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Teaching Kids “The Power of Positive” Part 3

Talent is that certain something that every one of us is born with.  It’s a little different for each, because we are totally unique as individuals.

Our kids are talented.  They have natural ability and aptitude that they were born to share.  It’s our job to help them in the pursuit of their extraordinary lives.

A really big part of what we can do with our kids to get them headed in the right direction is to observe those things that they are gravitating toward, and those things which they seem to have a “knack” for.  Observing it from an objective point of view can be difficult, as we usually tend to try and push them in a particular direction.  “I want little Jimmy to be a football player!” Resist that temptation.  You’ll be so happy you did.

Once you have figured out the thing or things that your child seems to do with minimal effort and likely have an absolute blast doing, you are now crucial to their development because of your ability to encourage.

By definition, encouragement means to inspire with courage, spirit, or confidence.  You literally become the “wind beneath their wings”.

Whatever it is your child was born to do, they will do it, if they are encouraged by you and allowed to pursue their interests with that wonderful innate precision.

Kids don’t have the same mental distractions we do.  Kids don’t operate in a world that has any limitations, unless of course we start establishing that for them.  Their minds are free and pure, and they will follow their hearts as naturally as the swallows make their way back to the Mission San Juan Capistrano in California every March 19th.

They only have to be free to do so.

So be there.  Be a fan.  Be a cheerleader.  Be a coach.  Be a parent!  This is the part of the gig as a mom or dad that we should put all of our energy into.  Raising a child is not only about conditioning them to understand the meaning of the word “No”, it is also about being their most supportive force.  Yes, you are entrusted with teaching them right from wrong, and establishing their moral codes.  But don’t forget how important and influential it can be for them to know that you believe in them.

As adults we have this wonderfully clear perspective of our own childhood (or so we think).  We can look back and imagine all of the things we achieved as kids, the things we wished we should have done, the things we would have tried harder at if we had only known how important it was going to be later, etc.  Then often, unfortunately, we start to project our own lives onto our children.  We can shape and mold them any way we want, and our natural tendency I think is to start trying to live somewhat vicariously through them.  Again, avoid this temptation.   The life that you learned with had a great purpose, and that purpose was not to try to relive it 20-something years later.  It was to become wise enough to see that your children could experience life to the absolute fullest and achieve their total potential!

We also have to be careful when considering what their potential truly is.  Often it is what we think of when we are measuring a child based on what we think they are capable of.  “You just have so much potential…why can’t you get this right?”  The truth is that no one knows exactly what any other person is capable of.  We have a perception of what we think they can accomplish, but we are not privy to the inner-workings of their spirit. This is why it is so important not to force them to do things that aren’t right for them.  They will begin to achieve all that they are capable of, as long as they are continuing to pursue life based on their natural gifts.  I guarantee it.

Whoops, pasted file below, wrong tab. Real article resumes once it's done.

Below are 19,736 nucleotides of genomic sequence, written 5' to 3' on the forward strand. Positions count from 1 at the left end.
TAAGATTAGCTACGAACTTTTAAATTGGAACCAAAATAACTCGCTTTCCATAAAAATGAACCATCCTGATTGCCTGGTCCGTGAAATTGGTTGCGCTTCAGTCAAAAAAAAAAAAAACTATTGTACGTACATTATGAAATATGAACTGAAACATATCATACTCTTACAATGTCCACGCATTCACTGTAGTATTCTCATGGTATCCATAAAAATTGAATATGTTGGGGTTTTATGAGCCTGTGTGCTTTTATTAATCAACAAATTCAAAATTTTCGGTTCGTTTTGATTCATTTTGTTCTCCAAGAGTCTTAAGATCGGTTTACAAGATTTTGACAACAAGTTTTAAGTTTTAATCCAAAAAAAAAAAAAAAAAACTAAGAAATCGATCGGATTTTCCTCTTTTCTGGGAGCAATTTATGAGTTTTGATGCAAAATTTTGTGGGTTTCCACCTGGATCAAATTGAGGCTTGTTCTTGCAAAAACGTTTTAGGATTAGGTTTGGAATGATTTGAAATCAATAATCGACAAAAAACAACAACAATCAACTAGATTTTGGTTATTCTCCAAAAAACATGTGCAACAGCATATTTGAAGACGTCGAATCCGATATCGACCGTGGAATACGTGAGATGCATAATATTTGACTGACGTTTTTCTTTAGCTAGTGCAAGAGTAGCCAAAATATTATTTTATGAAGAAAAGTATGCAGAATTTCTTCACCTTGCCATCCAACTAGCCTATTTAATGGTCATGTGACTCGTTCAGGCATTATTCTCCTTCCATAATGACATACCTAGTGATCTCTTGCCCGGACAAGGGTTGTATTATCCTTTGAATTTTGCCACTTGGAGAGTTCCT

Now, once the talent has been realized, it then needs to be worked on.  And as it develops, and continues to pursue perfection, it will be amazing.  It will lead to success in the most gratifying manner and happiness in the most peaceful way.

It can influence, motivate, entertain, inspire, and of course, fulfill.

It is the true gift to the world that each individual was born to give.

But it does require a steady focus and an unwavering commitment.  And, initially, this is something, as parents, that we need to help with.  We need to teach our kids how important it is to follow their hearts, but also that it takes a desire to succeed, and a persistence of spirit that says, “I will not ever quit.  Not until I achieve my dream, and even then, not ever!”

I wrote about talent working hard in another post (here), but I will talk more specifically about the hard work of children pursuing their dreams with the kind of passion and faith that only a child has, in the purest form.  And we’ll do that…next post…

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3 Responses to “Teaching Kids “The Power of Positive” Part 3”

  1. As a parent, grandparent, and former classroom teacher, I believe your information is accurate. Our children are our future, and they deserve to get the most from us in the way of guidance and support.

  2. avatar Geoff says:

    As someone who has been both encouraged and discouraged to pursue my art, and as someone guilty of both encouraging and discouraging others in theirs, I thank you for this. I have always thought we all have talent, and that we should all develop that talent however we can, but have come to realize in the last few decades that I personally can be an instrument of that encouragement and development in children around me or an instrument of it’s destruction. I choose encouragement.

    Happy holidays, my good friend.

    Geoff

  3. Thanks Mike… enjoyed this post. My parents didn’t stand in the way of my dreams. They were not particularly encouraging but they didn’t discourage me either. I loved the art field, which I happily pursued.

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